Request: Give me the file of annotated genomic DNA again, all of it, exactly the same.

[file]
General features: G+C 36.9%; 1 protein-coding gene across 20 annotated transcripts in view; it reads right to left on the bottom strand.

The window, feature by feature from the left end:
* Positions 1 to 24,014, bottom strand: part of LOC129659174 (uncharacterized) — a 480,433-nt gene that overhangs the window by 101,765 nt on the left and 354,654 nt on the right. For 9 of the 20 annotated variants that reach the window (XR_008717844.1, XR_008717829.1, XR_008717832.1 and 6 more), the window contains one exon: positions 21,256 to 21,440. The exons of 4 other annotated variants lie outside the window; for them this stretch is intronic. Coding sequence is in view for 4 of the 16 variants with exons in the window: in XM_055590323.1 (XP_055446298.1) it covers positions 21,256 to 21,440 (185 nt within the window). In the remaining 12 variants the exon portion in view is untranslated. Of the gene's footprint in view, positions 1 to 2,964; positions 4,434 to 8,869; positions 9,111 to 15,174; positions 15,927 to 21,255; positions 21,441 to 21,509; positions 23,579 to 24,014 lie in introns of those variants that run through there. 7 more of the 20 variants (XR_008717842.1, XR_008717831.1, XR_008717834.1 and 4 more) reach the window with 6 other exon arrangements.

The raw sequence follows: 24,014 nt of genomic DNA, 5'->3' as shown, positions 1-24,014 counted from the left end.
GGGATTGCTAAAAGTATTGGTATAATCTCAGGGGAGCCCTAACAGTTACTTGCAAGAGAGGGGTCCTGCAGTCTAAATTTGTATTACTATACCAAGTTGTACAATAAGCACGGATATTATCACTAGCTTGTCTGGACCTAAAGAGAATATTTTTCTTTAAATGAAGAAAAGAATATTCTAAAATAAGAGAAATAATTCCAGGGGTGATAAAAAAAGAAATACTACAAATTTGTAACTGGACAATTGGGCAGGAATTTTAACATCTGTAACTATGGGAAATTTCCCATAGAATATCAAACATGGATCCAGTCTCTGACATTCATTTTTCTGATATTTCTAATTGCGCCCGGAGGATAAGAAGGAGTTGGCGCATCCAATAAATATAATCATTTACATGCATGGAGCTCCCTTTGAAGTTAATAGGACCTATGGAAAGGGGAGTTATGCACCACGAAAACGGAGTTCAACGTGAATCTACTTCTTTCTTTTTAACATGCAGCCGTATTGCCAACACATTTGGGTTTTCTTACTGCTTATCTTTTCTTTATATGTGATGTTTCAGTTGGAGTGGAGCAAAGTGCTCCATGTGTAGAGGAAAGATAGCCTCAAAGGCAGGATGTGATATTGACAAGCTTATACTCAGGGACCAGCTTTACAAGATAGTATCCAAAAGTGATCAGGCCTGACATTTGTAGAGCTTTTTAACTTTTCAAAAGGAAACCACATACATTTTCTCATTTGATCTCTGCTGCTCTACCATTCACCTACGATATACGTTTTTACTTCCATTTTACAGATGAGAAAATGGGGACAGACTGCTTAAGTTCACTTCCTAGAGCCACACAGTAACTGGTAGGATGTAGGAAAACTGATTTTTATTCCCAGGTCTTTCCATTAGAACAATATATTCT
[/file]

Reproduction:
General features: G+C 36.9%; 1 protein-coding gene across 20 annotated transcripts in view; it reads right to left on the bottom strand.

The window, feature by feature from the left end:
* Positions 1 to 24,014, bottom strand: part of LOC129659174 (uncharacterized) — a 480,433-nt gene that overhangs the window by 101,765 nt on the left and 354,654 nt on the right. For 9 of the 20 annotated variants that reach the window (XR_008717844.1, XR_008717829.1, XR_008717832.1 and 6 more), the window contains one exon: positions 21,256 to 21,440. The exons of 4 other annotated variants lie outside the window; for them this stretch is intronic. Coding sequence is in view for 4 of the 16 variants with exons in the window: in XM_055590323.1 (XP_055446298.1) it covers positions 21,256 to 21,440 (185 nt within the window). In the remaining 12 variants the exon portion in view is untranslated. Of the gene's footprint in view, positions 1 to 2,964; positions 4,434 to 8,869; positions 9,111 to 15,174; positions 15,927 to 21,255; positions 21,441 to 21,509; positions 23,579 to 24,014 lie in introns of those variants that run through there. 7 more of the 20 variants (XR_008717842.1, XR_008717831.1, XR_008717834.1 and 4 more) reach the window with 6 other exon arrangements.

The raw sequence follows: 24,014 nt of genomic DNA, 5'->3' as shown, positions 1-24,014 counted from the left end.
GGGATTGCTAAAAGTATTGGTATAATCTCAGGGGAGCCCTAACAGTTACTTGCAAGAGAGGGGTCCTGCAGTCTAAATTTGTATTACTATACCAAGTTGTACAATAAGCACGGATATTATCACTAGCTTGTCTGGACCTAAAGAGAATATTTTTCTTTAAATGAAGAAAAGAATATTCTAAAATAAGAGAAATAATTCCAGGGGTGATAAAAAAAGAAATACTACAAATTTGTAACTGGACAATTGGGCAGGAATTTTAACATCTGTAACTATGGGAAATTTCCCATAGAATATCAAACATGGATCCAGTCTCTGACATTCATTTTTCTGATATTTCTAATTGCGCCCGGAGGATAAGAAGGAGTTGGCGCATCCAATAAATATAATCATTTACATGCATGGAGCTCCCTTTGAAGTTAATAGGACCTATGGAAAGGGGAGTTATGCACCACGAAAACGGAGTTCAACGTGAATCTACTTCTTTCTTTTTAACATGCAGCCGTATTGCCAACACATTTGGGTTTTCTTACTGCTTATCTTTTCTTTATATGTGATGTTTCAGTTGGAGTGGAGCAAAGTGCTCCATGTGTAGAGGAAAGATAGCCTCAAAGGCAGGATGTGATATTGACAAGCTTATACTCAGGGACCAGCTTTACAAGATAGTATCCAAAAGTGATCAGGCCTGACATTTGTAGAGCTTTTTAACTTTTCAAAAGGAAACCACATACATTTTCTCATTTGATCTCTGCTGCTCTACCATTCACCTACGATATACGTTTTTACTTCCATTTTACAGATGAGAAAATGGGGACAGACTGCTTAAGTTCACTTCCTAGAGCCACACAGTAACTGGTAGGATGTAGGAAAACTGATTTTTATTCCCAGGTCTTTCCATTAGAACAATATATTCT